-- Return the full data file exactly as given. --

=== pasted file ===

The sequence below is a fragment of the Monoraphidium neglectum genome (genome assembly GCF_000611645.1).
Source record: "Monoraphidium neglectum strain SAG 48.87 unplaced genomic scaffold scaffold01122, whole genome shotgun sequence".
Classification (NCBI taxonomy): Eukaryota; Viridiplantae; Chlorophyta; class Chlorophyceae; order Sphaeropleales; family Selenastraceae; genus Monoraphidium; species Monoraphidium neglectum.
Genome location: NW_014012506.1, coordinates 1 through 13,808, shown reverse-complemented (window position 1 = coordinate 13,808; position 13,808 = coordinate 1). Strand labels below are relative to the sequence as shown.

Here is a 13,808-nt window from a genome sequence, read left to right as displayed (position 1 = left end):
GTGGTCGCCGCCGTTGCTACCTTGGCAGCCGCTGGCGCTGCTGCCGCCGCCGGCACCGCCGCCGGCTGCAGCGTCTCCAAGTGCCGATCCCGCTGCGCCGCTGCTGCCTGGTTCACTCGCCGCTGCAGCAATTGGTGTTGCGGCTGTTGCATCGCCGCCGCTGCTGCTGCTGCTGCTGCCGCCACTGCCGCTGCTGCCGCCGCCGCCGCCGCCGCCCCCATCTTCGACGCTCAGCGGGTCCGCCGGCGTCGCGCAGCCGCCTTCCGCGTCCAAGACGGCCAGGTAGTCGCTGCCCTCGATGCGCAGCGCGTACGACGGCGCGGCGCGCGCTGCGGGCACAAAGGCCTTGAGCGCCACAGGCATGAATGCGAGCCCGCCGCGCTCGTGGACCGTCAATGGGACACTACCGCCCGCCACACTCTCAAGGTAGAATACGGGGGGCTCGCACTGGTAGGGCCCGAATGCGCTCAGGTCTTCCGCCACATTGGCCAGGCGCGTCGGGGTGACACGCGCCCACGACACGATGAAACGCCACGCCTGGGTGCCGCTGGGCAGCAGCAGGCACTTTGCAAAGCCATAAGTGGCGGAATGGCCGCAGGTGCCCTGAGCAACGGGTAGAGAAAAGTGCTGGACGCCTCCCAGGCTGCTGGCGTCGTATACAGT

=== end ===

The sequence below is a fragment of the Monoraphidium neglectum genome (genome assembly GCF_000611645.1).
Source record: "Monoraphidium neglectum strain SAG 48.87 unplaced genomic scaffold scaffold01122, whole genome shotgun sequence".
Classification (NCBI taxonomy): Eukaryota; Viridiplantae; Chlorophyta; class Chlorophyceae; order Sphaeropleales; family Selenastraceae; genus Monoraphidium; species Monoraphidium neglectum.
Genome location: NW_014012506.1, coordinates 1 through 13,808, shown reverse-complemented (window position 1 = coordinate 13,808; position 13,808 = coordinate 1). Strand labels below are relative to the sequence as shown.

Here is a 13,808-nt window from a genome sequence, read left to right as displayed (position 1 = left end):
GTGGTCGCCGCCGTTGCTACCTTGGCAGCCGCTGGCGCTGCTGCCGCCGCCGGCACCGCCGCCGGCTGCAGCGTCTCCAAGTGCCGATCCCGCTGCGCCGCTGCTGCCTGGTTCACTCGCCGCTGCAGCAATTGGTGTTGCGGCTGTTGCATCGCCGCCGCTGCTGCTGCTGCTGCTGCCGCCACTGCCGCTGCTGCCGCCGCCGCCGCCGCCGCCCCCATCTTCGACGCTCAGCGGGTCCGCCGGCGTCGCGCAGCCGCCTTCCGCGTCCAAGACGGCCAGGTAGTCGCTGCCCTCGATGCGCAGCGCGTACGACGGCGCGGCGCGCGCTGCGGGCACAAAGGCCTTGAGCGCCACAGGCATGAATGCGAGCCCGCCGCGCTCGTGGACCGTCAATGGGACACTACCGCCCGCCACACTCTCAAGGTAGAATACGGGGGGCTCGCACTGGTAGGGCCCGAATGCGCTCAGGTCTTCCGCCACATTGGCCAGGCGCGTCGGGGTGACACGCGCCCACGACACGATGAAACGCCACGCCTGGGTGCCGCTGGGCAGCAGCAGGCACTTTGCAAAGCCATAAGTGGCGGAATGGCCGCAGGTGCCCTGAGCAACGGGTAGAGAAAAGTGCTGGACGCCTCCCAGGCTGCTGGCGTCGTATACAGT